Once you have a cadence, you need to know if it is working for you. To judge the success of your Ebsta cadence, you need to track the following two metrics:

1. Email open and click rates:

If your email has been opened, then you’ve nailed the subject line and caught the prospect’s attention. If they’ve clicked on the links that you have shared, it implies that your email content has intrigued your prospect enough to prompt an action. Email open and click rates shows you when there is room to tweak or change the email outreach strategy.

2. Email open to reply ratio:

A high reply rate tells you that the email content resonates with the prospect’s needs and pain points. If you don’t get a good reply rate, your email content needs work.

Cadence Best Practices

  1. It’s a myth that the best days to cold call and set-up meetings are on Tuesday, Wednesday, and Thursday. Many sales teams have had opportunities and meetings scheduled on Mondays and Fridays as well, which have also proven to be positive.
  2. Making a cold call is less about you, and more about who your prospects arThe best time to cold call is from 10:30 am – 12:30 pm, and 2:00 pm – 4:00 pme and where they are from. If your prospects are high–level and mid-level managers, they are usually available during the start of the day. But if your prospects are employees, they are most likely to be available post lunch and during the latter part of the day.
  3. But on the other hand, the worst time to call is the best time to email. Most workplaces open between 9 and 10am. Once employees are in the office, the first hour is generally spent checking emails and organizing the day. During this hour, your email has a higher chance of visibility. Sending an email during their transit period places your email on top, and would be among the first that they see as they open their inbox. Emails that are sent late in the evenings or early mornings have a chance of being missed.|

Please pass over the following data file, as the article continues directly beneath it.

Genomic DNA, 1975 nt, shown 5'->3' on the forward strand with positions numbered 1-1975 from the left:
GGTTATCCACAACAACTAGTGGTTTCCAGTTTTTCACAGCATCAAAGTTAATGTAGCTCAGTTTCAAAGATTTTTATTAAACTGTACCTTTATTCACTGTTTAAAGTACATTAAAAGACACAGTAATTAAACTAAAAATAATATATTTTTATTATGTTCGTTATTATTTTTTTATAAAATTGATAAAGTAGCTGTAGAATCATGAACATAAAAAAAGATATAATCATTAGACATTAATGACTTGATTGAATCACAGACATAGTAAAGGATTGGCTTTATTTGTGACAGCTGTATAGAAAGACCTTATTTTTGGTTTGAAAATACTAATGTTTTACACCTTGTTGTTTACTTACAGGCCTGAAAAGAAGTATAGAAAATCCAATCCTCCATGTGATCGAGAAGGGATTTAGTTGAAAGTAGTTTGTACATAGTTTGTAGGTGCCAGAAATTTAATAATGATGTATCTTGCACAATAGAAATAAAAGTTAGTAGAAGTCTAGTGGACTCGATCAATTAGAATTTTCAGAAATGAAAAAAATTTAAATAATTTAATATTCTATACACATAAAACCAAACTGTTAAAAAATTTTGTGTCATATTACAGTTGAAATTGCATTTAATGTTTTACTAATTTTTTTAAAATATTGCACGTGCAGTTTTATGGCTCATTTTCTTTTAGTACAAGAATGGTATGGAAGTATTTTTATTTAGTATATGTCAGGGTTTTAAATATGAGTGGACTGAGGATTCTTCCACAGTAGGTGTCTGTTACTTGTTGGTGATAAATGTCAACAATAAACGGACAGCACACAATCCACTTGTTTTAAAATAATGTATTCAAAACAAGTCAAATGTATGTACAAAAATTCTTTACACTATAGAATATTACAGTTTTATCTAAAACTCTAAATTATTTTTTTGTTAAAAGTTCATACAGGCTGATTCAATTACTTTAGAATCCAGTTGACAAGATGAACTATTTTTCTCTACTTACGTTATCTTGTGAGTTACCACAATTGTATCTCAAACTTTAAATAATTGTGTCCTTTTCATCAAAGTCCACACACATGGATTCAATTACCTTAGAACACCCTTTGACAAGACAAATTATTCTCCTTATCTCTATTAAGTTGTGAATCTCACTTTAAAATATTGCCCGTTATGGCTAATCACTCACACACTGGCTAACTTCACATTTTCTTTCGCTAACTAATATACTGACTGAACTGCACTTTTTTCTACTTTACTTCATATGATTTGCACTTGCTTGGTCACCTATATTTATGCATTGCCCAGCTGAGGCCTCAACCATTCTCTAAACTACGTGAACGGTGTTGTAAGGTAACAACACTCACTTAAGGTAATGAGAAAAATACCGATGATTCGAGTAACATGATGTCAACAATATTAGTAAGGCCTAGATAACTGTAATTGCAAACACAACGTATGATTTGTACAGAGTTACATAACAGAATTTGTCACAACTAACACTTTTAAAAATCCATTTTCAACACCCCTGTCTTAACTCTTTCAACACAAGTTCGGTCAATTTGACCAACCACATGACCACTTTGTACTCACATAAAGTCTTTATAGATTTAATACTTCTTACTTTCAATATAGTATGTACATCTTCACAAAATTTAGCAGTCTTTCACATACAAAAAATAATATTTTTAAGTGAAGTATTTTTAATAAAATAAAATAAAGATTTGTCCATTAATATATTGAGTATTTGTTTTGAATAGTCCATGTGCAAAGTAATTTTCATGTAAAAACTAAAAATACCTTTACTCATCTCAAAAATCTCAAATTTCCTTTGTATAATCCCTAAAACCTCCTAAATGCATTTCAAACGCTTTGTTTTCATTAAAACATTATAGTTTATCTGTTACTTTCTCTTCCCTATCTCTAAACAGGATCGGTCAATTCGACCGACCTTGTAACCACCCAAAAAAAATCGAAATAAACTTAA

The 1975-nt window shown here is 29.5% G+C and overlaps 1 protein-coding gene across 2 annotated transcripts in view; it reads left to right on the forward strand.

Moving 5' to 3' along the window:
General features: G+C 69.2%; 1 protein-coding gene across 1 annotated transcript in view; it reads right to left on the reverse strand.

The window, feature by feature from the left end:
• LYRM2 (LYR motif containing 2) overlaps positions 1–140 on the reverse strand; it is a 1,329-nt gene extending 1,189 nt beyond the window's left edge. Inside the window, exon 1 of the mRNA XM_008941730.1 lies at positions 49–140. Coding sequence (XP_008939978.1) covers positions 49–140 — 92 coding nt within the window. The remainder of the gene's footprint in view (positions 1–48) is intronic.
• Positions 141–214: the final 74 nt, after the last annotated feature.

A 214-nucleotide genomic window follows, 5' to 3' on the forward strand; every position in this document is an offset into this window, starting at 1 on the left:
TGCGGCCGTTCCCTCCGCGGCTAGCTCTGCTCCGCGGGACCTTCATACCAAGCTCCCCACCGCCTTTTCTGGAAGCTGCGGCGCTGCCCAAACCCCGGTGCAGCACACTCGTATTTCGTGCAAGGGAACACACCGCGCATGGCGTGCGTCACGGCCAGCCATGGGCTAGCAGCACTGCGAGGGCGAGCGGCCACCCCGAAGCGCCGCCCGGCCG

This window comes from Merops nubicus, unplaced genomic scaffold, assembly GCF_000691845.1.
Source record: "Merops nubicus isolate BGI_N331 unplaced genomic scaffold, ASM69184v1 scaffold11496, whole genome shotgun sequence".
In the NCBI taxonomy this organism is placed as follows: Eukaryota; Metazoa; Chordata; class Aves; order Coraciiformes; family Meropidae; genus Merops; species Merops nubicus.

4. You can make up to three touchpoints in a day. For example, if your touchpoint is over a call and your prospect does not pick up the phone, you can leave a voicemail and send an email. But make sure you don’t have more than three on the same day. You don’t want to risk frustrating your prospects.
  5. “Yes” from a prospect is what sales reps want to hear. “No” is a little difficult to take, but you move on to other prospects. But if the prospect does not respond to any of your touchpoints, it could mean two things — they are interested but didn’t get a chance to respond, or they don’t want to move forward with you. This is when you send a breakup email. Your breakup email should empathize with their pain point, apologize for any inconvenience that you may have caused, affirm that you are closing the communication chain, and finally leave an opportunity for them to get back to you anytime in the future.
  6. When you receive a ‘No’ from a prospect, try to understand the reason for the rejection. This may be because they already use a competitor product, don’t have the budget or the need for it. Knowing the reason for the lost opportunity will help you identify patterns and improve your product/service.

A cadence ensures that leads don’t fall through the cracks and are moving across stages in your sales funnel. Test the cadences that you build and adjust as needed until you find what works best for your business.

We hope these tips will help you optimize your existing Ebsta cadences—or create a brand new one from scratch. Either way, you’ve got this!